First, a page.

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I am first year non-math student and I am trying to formalize my homework from digital circuits course using some basic math tools.

To give some initial context:

If I have $\frac{1}{5}$ frequency divider it means: $1$ 'on' state and $4$ 'off' states. (total number of states $= 5$)

If I have $\frac{2}{11}$ frequency divider it means: $2$ 'on' states and $9$ 'off' states. (total number of states $= 11$)

So if I have only 1 frequency divider $\frac{a}{b}$ total number of states:

$$\frac{a}{b} \quad \land \quad a, b \in \mathbb{N} \quad \land \quad a,b \neq 0\quad \Longrightarrow \quad T_{S} = b$$

where: $T_{S}$ denotes total number of states.

That is fairly simple.

Now, if I have two frequency dividers, for example:

$\frac{12}{13}$ and $\frac{9}{50}$ then the total number of states equals the maximal number of 'on' states from all dividers (here: two dividers) + the maximal number of 'off' states from all dividers (here: two dividers).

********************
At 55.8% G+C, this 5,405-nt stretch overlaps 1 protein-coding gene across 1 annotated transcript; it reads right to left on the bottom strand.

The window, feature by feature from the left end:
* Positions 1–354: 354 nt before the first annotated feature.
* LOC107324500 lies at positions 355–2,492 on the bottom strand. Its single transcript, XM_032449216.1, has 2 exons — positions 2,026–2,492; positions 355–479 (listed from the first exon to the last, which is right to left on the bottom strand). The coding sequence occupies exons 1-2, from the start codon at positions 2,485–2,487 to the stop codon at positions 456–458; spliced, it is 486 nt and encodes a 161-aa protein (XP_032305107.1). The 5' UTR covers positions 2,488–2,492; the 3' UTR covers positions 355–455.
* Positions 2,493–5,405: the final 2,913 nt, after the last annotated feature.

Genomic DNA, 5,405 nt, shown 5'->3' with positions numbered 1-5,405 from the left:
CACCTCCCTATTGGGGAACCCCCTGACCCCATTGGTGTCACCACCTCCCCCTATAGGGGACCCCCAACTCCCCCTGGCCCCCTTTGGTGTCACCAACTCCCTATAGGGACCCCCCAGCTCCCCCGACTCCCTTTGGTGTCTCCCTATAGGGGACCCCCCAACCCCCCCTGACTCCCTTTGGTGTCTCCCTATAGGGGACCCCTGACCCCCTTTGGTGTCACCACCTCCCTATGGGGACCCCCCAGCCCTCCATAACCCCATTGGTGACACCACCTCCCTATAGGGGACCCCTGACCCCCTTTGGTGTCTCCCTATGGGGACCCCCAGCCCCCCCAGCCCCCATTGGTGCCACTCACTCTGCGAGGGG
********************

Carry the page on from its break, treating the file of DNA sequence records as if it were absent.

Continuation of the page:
$$T_{S} = \max{(S_{on}^{1} + S_{on}^{2})} + \max{(S_{off}^{1} + S_{off}^{2})}$$

$$T_{S} = \max{(12, 9)} + \max{(1, 41)}$$

$$T_{S} = 12 + 41$$

$$T_{S} = 53$$

My questions are:

Can someone help me further formalize this formula? I just want it not to have any mistakes regarding both logic and "math syntax".

I would be grateful if someone could derive formula for $n$ number of dividers, probably using some $\sum$ symbol. I know how to calculate it for $n$ number of dividers, I just dont know how to make a formula out of it so it does make sense in a math way.

Really not sure how to tag this thread.


Actually I came up with this, not sure it makes any sense?

Let $n $ denote positive natual number of frequency dividers:

$\frac{a_{1}}{b_{1}}, \frac{a_{2}}{b_{2}}, ..., \frac{a_{n-1}}{b_{n-1}}, \frac{a_{n}}{b_{n}}$

The total number of states $T_{S}$ is:

$T_{S} = \max{(a_{1}, a_{2}, ..., a_{n - 1}, a_{n})} + \max{(b_{1}, b_{2}, ..., b_{n - 1}, b_{n})}$

Does it make any sense? Does it have mistakes?

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Assuming both dividers are synchronized running off the same clock, the total number of states assuming a $\frac{12}{13}$ and $\frac{9}{50}$ divider would be $\text{lcm}(13,50)=650$.

The total number of "on" and "off" states depends on how the outputs of the two dividers are combined (e.g. "and", "or" or "xor" gate).

The total number of states assuming $\frac{a_1}{b_1}$, $\frac{a_2}{b_2}$, ... , and $\frac{a_n}{b_n}$ dividers would be $\text{lcm}(b_1,b_2, ... ,b_n)$.

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